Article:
Sunday, December 19, 2010

The weekend before Christmas


The weekend before Christmas began delightfully enough on Friday with an invitation to lunch from a serious foodie friend who had just returned from Europe and was on his way to Japan, and in between he was spending his time enjoying meals at some of Manila's best restaurants. He's just been to Noma in Copenhagen, reportedly the best restaurant in the world right now, and returned to Manila raving about the experience. Noma's ambience was simple and rustic, but the food, he said, was just amazing. Watch for his article on Noma in the February-March issue of Travelife Magazine.

Some people certainly know how to live well. And for our pre-holiday lunch on Friday, being crazy about Japanese food, he'd initially booked seats at Kobikicho (also known to many as Sushi Kappo) in Makati, which was just about his favorite restaurant in this part of the world (it's certainly my favorite Japanese restaurant in Manila as well). However, I myself had just flown in from Tokyo a few days before, and I'd literally overloaded on sushi while I was in Japan, so I was not exactly keen to see raw fish again so soon.

So I arranged things so that we ended up canceling the Japanese restaurant and booking a table instead at Masseto, even if I'd just had a nice, long lunch there the day before. I had so enjoyed their burger the day before and was of a mind to have it again -- or to have the pan-fried sole that my friend from lunch the day before had had.

Passing up on the sushi

So last Friday, I was at Masseto again for lunch. When I walked in, Michi, the restaurant manager, welcomed me with a "Let me guess -- the burger again, today?" But later on, just when I was about to choose either the burger or the sole, Tippi, Masseto's chef, began talking to me about a 38-day dry-aged steak that sounded so tantalizing that I just had to have it. So we ended up having the steak for lunch, and then a very wonderful salted caramel ice cream and chocolate tart for dessert.

Masseto that day felt like a private club, because practically everyone knew everyone else in the other tables -- which made for a happy atmosphere. We sat at one corner, surrounded on all sides by friends and acquaintances wishing each other happy holidays and exchanging notes on where we were all spending Christmas. I was spending it with family in Manila but almost everyone else was headed off to cooler climes like Tokyo, Canada, New York, San Francisco and Paris.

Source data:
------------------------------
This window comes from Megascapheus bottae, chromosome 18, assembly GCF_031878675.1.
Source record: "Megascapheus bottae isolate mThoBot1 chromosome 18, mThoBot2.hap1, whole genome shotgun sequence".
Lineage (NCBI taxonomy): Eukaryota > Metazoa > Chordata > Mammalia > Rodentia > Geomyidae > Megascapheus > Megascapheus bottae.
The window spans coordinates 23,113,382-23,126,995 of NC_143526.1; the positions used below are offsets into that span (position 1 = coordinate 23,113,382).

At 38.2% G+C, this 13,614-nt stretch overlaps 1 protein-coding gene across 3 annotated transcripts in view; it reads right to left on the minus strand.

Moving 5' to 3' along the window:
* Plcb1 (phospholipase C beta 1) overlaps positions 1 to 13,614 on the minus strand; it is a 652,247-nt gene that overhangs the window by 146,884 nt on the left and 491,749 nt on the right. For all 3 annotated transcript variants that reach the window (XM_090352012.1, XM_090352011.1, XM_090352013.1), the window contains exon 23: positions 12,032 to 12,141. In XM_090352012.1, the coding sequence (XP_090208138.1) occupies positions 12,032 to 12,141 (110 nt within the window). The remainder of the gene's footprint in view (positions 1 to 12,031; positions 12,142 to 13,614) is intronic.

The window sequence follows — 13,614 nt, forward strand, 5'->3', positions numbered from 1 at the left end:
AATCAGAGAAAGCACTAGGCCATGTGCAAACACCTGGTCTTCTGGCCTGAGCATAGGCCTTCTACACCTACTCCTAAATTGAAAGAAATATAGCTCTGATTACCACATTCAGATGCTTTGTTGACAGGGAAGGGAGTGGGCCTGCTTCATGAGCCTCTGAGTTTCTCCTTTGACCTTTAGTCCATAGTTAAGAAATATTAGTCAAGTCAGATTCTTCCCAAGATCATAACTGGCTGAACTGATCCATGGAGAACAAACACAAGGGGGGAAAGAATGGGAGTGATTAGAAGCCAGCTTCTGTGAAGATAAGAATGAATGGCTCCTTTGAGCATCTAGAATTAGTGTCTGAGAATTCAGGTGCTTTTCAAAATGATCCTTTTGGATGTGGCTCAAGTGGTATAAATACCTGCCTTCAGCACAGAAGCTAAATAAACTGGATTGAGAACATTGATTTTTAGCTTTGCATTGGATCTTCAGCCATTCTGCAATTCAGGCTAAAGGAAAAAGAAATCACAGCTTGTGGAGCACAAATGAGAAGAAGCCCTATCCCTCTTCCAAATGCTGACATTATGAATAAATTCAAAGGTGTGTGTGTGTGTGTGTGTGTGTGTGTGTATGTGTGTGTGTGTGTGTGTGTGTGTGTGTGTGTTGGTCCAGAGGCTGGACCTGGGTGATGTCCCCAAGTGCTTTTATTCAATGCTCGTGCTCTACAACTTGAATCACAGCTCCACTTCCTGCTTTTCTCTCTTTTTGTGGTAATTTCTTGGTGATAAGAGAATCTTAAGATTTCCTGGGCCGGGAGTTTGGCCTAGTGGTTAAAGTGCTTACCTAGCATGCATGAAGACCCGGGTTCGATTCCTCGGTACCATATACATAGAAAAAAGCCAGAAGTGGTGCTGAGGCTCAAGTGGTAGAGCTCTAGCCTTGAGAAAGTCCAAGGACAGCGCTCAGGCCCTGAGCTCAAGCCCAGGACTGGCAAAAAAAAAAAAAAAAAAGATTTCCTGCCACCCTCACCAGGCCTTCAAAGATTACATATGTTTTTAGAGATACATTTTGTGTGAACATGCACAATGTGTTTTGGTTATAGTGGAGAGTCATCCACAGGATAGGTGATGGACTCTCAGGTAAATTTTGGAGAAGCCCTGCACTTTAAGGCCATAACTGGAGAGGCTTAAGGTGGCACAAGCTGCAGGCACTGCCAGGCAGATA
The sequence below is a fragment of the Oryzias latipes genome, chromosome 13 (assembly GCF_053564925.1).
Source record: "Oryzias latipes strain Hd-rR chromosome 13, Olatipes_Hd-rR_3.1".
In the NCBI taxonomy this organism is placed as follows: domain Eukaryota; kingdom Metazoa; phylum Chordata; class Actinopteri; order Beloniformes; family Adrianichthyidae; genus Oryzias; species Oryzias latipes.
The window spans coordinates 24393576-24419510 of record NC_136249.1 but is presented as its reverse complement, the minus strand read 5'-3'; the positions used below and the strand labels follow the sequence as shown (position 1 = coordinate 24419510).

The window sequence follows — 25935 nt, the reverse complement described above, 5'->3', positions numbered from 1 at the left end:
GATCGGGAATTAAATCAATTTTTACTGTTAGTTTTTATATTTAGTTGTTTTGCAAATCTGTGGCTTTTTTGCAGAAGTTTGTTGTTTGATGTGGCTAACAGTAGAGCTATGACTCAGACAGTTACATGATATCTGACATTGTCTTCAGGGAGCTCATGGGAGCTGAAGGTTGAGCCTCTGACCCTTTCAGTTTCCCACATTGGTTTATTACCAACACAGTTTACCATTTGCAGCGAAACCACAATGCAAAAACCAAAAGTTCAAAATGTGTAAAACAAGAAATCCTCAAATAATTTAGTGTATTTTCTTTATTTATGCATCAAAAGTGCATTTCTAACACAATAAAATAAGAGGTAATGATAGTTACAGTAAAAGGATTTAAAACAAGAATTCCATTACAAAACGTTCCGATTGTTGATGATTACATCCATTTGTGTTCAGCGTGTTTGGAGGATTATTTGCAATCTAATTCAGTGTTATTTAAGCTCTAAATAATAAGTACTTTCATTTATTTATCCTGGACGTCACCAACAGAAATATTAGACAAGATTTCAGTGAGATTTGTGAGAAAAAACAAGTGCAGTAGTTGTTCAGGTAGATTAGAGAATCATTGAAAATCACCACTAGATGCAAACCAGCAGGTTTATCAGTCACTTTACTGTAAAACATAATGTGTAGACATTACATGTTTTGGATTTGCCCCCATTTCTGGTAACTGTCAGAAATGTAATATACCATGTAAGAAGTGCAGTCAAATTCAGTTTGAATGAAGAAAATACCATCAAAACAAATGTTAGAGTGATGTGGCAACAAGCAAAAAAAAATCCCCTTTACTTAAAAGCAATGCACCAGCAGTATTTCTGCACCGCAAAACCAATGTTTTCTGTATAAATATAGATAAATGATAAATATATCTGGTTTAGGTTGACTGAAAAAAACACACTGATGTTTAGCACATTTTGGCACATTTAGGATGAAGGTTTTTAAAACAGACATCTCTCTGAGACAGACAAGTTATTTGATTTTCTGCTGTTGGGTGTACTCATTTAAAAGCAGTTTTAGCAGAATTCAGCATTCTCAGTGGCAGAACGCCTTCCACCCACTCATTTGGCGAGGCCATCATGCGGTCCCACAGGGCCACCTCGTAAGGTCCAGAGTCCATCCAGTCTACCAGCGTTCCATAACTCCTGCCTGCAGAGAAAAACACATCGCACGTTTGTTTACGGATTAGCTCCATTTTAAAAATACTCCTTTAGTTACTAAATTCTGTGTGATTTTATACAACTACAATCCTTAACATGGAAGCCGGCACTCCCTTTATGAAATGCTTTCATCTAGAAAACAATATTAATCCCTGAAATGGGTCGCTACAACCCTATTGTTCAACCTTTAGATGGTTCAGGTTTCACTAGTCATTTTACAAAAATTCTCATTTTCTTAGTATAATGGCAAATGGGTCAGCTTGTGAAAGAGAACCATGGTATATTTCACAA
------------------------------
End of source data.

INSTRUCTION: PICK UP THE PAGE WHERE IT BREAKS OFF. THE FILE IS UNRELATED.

Tokyo in vogue as a destination

"What's with Tokyo these days?" My friend asked. "It seems so many people are spending the holidays there this year."

It was true. There seemed to be an exodus of friends and acquaintances flying to Tokyo for Christmas and New Year's -- so much so that I'd practically acted as booking office for hotels, restaurants and tours over the past months. The irony here was that I was going to be in Manila, while so many people I knew were going to be roaming around Marunouchi, Omotesando and Hibiya. I could have hosted a New Year's Eve party in Tokyo and invited all the visitors from Manila, and it would certainly have felt like a New Year's Eve party in Manila by the sheer number. "Tokyo's been in vogue for the past two years," I confirmed. "It's so noticeable how there was a dearth of visitors until three years ago, and then -- wham. Suddenly, it's everyone's favorite destination."

"What happened?" My friend asked. "It certainly can't be the prices, because the exchange rate is a killer at the moment."

"Maybe the visa process got easier," my other friend suggested. It was true, though; once upon a time, people had to apply in person for their visas, while these days, all you have to do is furnish an accredited travel agency with the necessary documents and then wait for the results to come back.

However, I shrugged and said, "Personally, I think a couple of people visited some years back and began talking about what a wonderful time they had. Word spread. And that got people excited to visit Tokyo." This was entirely possible, considering what a small world Manila can be -- that even in Masseto, everyone literally knew everyone else having lunch on that Friday.

Christmas concert at Mandarin Oriental

We would have continued forever with lunch but work got in the way, and I returned to office in time to get a few hours done before the Christmas concert of the Mandarin Oriental that night. I love going to Christmas concerts and consider this part of my Christmas traditions; and one I never miss is the Peninsula Christmas concert. Unfortunately, the concert this year took place on December 12th and I was in Tokyo. So when the invitation to the concert at the Mandarin Oriental arrived, I happily confirmed attendance.

I was so happy I went. For one thing, it was an incredibly intimate and private concert of truly wonderful and unique Christmas songs. They hosted this in the Captain's Bar, with the large Christmas tree and the orchestra taking up most of the space in the center (as you will see from the photo above), and the audience seated at the sides of the Captain's Bar or on chairs around the mezzanine floor ledge. The result was a very intense experience, and the orchestra played Christmas songs from all over the world, including the Philippines, while we all listened with glasses of wine and canapes. It was a very civilized and pleasant way to officially begin the week before Christmas and to end a rather chaotic week of traffic, work, last-minute shopping and -- as always, for Manila -- too much merrymaking.



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